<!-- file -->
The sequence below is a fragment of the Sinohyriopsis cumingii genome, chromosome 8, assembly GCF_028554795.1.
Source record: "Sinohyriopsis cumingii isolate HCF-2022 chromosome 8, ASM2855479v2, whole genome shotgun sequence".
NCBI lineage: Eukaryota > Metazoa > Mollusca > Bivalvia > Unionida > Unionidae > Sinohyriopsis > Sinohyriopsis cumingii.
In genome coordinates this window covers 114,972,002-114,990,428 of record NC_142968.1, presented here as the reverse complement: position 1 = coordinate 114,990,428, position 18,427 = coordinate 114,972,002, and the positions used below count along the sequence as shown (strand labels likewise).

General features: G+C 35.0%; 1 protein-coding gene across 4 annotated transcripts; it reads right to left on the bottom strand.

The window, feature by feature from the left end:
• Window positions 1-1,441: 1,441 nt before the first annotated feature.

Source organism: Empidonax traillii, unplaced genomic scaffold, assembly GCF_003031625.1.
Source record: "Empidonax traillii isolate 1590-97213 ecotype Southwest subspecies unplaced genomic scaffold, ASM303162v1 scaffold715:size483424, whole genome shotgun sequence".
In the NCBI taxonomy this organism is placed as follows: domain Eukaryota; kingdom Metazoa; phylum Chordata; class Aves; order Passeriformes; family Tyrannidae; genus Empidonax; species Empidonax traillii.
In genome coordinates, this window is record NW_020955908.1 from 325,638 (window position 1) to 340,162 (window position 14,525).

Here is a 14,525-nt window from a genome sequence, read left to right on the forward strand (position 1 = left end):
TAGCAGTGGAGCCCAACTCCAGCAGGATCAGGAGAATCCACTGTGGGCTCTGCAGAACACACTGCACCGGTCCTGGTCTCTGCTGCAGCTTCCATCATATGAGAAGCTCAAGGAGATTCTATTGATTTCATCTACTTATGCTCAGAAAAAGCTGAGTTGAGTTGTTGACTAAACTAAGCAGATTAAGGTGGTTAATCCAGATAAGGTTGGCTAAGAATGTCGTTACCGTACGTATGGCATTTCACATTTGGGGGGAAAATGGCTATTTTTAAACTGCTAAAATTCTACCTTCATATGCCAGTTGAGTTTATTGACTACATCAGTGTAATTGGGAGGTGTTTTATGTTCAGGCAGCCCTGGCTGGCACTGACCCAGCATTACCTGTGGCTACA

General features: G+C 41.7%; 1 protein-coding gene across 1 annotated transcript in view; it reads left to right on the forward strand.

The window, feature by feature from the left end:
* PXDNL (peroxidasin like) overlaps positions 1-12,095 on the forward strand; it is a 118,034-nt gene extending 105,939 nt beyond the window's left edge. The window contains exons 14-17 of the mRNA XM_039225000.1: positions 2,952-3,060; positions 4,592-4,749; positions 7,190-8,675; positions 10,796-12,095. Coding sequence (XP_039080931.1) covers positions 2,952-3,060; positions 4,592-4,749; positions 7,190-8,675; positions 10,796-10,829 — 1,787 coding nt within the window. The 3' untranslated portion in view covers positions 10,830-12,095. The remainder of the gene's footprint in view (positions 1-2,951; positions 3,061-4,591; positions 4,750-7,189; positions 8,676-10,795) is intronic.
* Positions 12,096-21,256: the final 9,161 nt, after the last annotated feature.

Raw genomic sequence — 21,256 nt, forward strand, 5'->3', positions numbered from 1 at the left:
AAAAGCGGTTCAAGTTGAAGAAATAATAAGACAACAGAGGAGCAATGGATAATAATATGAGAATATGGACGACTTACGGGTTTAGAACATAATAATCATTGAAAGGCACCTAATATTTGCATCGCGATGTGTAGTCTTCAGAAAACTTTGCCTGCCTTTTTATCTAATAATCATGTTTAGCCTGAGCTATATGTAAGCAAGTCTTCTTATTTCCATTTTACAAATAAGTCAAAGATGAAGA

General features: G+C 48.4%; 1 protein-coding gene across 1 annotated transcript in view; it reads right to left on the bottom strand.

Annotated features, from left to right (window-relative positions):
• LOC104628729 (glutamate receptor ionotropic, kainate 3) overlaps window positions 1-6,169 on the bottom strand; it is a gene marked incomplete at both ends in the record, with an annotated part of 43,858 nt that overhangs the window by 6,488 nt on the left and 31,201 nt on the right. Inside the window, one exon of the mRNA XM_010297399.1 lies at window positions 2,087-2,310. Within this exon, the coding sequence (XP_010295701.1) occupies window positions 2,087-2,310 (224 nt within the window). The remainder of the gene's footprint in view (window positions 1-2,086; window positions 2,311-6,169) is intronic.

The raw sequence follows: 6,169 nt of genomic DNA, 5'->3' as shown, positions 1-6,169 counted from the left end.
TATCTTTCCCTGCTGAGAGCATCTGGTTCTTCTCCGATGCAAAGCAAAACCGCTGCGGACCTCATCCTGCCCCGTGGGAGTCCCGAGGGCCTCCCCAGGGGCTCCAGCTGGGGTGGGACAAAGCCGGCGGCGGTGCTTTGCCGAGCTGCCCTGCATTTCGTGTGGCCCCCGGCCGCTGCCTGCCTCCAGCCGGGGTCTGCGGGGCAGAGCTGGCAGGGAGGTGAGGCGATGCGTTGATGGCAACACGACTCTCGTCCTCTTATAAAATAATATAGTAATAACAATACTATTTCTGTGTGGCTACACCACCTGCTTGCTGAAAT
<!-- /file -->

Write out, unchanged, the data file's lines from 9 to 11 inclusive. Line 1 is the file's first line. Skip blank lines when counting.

Source record: "Empidonax traillii isolate 1590-97213 ecotype Southwest subspecies unplaced genomic scaffold, ASM303162v1 scaffold715:size483424, whole genome shotgun sequence".
In the NCBI taxonomy this organism is placed as follows: domain Eukaryota; kingdom Metazoa; phylum Chordata; class Aves; order Passeriformes; family Tyrannidae; genus Empidonax; species Empidonax traillii.
In genome coordinates, this window is record NW_020955908.1 from 325,638 (window position 1) to 340,162 (window position 14,525).